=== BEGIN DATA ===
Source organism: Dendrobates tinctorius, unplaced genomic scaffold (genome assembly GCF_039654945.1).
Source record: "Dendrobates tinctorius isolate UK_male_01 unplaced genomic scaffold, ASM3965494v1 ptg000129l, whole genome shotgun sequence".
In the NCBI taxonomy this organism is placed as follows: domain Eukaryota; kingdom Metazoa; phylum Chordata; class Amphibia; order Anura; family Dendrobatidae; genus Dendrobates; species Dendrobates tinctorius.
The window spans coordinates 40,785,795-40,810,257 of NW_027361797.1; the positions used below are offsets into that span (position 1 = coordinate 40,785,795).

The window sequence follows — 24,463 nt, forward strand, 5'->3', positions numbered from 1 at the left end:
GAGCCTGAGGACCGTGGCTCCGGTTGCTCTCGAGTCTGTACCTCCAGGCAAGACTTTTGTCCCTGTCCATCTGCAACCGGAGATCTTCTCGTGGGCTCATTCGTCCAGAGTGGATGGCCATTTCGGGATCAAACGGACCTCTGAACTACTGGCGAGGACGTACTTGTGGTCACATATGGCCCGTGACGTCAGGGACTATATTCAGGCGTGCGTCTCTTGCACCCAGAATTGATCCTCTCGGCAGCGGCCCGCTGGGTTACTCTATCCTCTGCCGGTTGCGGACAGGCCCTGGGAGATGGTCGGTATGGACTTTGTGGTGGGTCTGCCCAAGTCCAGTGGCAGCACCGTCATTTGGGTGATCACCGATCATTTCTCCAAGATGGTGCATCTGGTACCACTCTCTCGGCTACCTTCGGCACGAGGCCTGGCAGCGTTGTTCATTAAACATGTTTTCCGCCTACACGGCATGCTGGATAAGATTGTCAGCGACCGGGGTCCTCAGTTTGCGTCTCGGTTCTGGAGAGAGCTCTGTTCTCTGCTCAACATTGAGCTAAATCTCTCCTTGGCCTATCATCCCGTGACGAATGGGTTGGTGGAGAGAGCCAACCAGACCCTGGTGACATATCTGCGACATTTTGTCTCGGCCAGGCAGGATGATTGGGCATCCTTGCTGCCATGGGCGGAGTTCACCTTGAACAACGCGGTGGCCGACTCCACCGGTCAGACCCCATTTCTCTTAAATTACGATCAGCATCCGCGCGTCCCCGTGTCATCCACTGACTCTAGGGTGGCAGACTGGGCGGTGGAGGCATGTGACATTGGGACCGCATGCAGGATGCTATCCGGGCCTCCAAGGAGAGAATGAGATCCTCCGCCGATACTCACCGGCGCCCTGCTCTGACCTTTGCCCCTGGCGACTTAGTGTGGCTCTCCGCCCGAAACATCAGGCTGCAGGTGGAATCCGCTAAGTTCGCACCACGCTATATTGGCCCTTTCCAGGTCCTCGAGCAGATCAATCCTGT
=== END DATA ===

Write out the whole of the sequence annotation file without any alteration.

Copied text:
Source organism: Dendrobates tinctorius, unplaced genomic scaffold (genome assembly GCF_039654945.1).
Source record: "Dendrobates tinctorius isolate UK_male_01 unplaced genomic scaffold, ASM3965494v1 ptg000129l, whole genome shotgun sequence".
In the NCBI taxonomy this organism is placed as follows: domain Eukaryota; kingdom Metazoa; phylum Chordata; class Amphibia; order Anura; family Dendrobatidae; genus Dendrobates; species Dendrobates tinctorius.
The window spans coordinates 40,785,795-40,810,257 of NW_027361797.1; the positions used below are offsets into that span (position 1 = coordinate 40,785,795).

The window sequence follows — 24,463 nt, forward strand, 5'->3', positions numbered from 1 at the left end:
GAGCCTGAGGACCGTGGCTCCGGTTGCTCTCGAGTCTGTACCTCCAGGCAAGACTTTTGTCCCTGTCCATCTGCAACCGGAGATCTTCTCGTGGGCTCATTCGTCCAGAGTGGATGGCCATTTCGGGATCAAACGGACCTCTGAACTACTGGCGAGGACGTACTTGTGGTCACATATGGCCCGTGACGTCAGGGACTATATTCAGGCGTGCGTCTCTTGCACCCAGAATTGATCCTCTCGGCAGCGGCCCGCTGGGTTACTCTATCCTCTGCCGGTTGCGGACAGGCCCTGGGAGATGGTCGGTATGGACTTTGTGGTGGGTCTGCCCAAGTCCAGTGGCAGCACCGTCATTTGGGTGATCACCGATCATTTCTCCAAGATGGTGCATCTGGTACCACTCTCTCGGCTACCTTCGGCACGAGGCCTGGCAGCGTTGTTCATTAAACATGTTTTCCGCCTACACGGCATGCTGGATAAGATTGTCAGCGACCGGGGTCCTCAGTTTGCGTCTCGGTTCTGGAGAGAGCTCTGTTCTCTGCTCAACATTGAGCTAAATCTCTCCTTGGCCTATCATCCCGTGACGAATGGGTTGGTGGAGAGAGCCAACCAGACCCTGGTGACATATCTGCGACATTTTGTCTCGGCCAGGCAGGATGATTGGGCATCCTTGCTGCCATGGGCGGAGTTCACCTTGAACAACGCGGTGGCCGACTCCACCGGTCAGACCCCATTTCTCTTAAATTACGATCAGCATCCGCGCGTCCCCGTGTCATCCACTGACTCTAGGGTGGCAGACTGGGCGGTGGAGGCATGTGACATTGGGACCGCATGCAGGATGCTATCCGGGCCTCCAAGGAGAGAATGAGATCCTCCGCCGATACTCACCGGCGCCCTGCTCTGACCTTTGCCCCTGGCGACTTAGTGTGGCTCTCCGCCCGAAACATCAGGCTGCAGGTGGAATCCGCTAAGTTCGCACCACGCTATATTGGCCCTTTCCAGGTCCTCGAGCAGATCAATCCTGT